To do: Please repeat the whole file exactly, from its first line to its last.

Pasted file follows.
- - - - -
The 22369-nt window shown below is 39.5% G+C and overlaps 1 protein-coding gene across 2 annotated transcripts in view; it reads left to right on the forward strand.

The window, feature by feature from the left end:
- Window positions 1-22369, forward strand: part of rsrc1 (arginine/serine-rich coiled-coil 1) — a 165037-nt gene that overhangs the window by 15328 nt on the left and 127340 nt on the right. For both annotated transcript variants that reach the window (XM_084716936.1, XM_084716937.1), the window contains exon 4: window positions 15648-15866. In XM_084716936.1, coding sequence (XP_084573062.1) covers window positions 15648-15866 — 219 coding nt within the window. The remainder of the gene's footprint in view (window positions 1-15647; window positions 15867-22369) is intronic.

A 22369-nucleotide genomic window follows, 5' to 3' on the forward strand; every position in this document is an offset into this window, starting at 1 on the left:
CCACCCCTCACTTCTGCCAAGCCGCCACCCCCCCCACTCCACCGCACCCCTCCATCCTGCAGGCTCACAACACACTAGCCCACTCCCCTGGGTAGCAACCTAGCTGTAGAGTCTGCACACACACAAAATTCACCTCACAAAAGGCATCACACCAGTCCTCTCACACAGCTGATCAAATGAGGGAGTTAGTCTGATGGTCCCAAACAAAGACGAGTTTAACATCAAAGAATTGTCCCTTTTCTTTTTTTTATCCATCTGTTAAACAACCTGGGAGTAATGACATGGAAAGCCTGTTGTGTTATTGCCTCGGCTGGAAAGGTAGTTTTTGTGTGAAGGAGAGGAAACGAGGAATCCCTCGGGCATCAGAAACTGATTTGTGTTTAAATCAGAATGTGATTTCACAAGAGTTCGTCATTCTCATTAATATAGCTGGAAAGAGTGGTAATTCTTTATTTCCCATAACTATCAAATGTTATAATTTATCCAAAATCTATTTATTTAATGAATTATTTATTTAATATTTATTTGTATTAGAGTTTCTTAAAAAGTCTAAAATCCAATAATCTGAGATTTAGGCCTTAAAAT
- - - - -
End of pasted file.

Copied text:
The 22369-nt window shown below is 39.5% G+C and overlaps 1 protein-coding gene across 2 annotated transcripts in view; it reads left to right on the forward strand.

The window, feature by feature from the left end:
- Window positions 1-22369, forward strand: part of rsrc1 (arginine/serine-rich coiled-coil 1) — a 165037-nt gene that overhangs the window by 15328 nt on the left and 127340 nt on the right. For both annotated transcript variants that reach the window (XM_084716936.1, XM_084716937.1), the window contains exon 4: window positions 15648-15866. In XM_084716936.1, coding sequence (XP_084573062.1) covers window positions 15648-15866 — 219 coding nt within the window. The remainder of the gene's footprint in view (window positions 1-15647; window positions 15867-22369) is intronic.

A 22369-nucleotide genomic window follows, 5' to 3' on the forward strand; every position in this document is an offset into this window, starting at 1 on the left:
CCACCCCTCACTTCTGCCAAGCCGCCACCCCCCCCACTCCACCGCACCCCTCCATCCTGCAGGCTCACAACACACTAGCCCACTCCCCTGGGTAGCAACCTAGCTGTAGAGTCTGCACACACACAAAATTCACCTCACAAAAGGCATCACACCAGTCCTCTCACACAGCTGATCAAATGAGGGAGTTAGTCTGATGGTCCCAAACAAAGACGAGTTTAACATCAAAGAATTGTCCCTTTTCTTTTTTTTATCCATCTGTTAAACAACCTGGGAGTAATGACATGGAAAGCCTGTTGTGTTATTGCCTCGGCTGGAAAGGTAGTTTTTGTGTGAAGGAGAGGAAACGAGGAATCCCTCGGGCATCAGAAACTGATTTGTGTTTAAATCAGAATGTGATTTCACAAGAGTTCGTCATTCTCATTAATATAGCTGGAAAGAGTGGTAATTCTTTATTTCCCATAACTATCAAATGTTATAATTTATCCAAAATCTATTTATTTAATGAATTATTTATTTAATATTTATTTGTATTAGAGTTTCTTAAAAAGTCTAAAATCCAATAATCTGAGATTTAGGCCTTAAAAT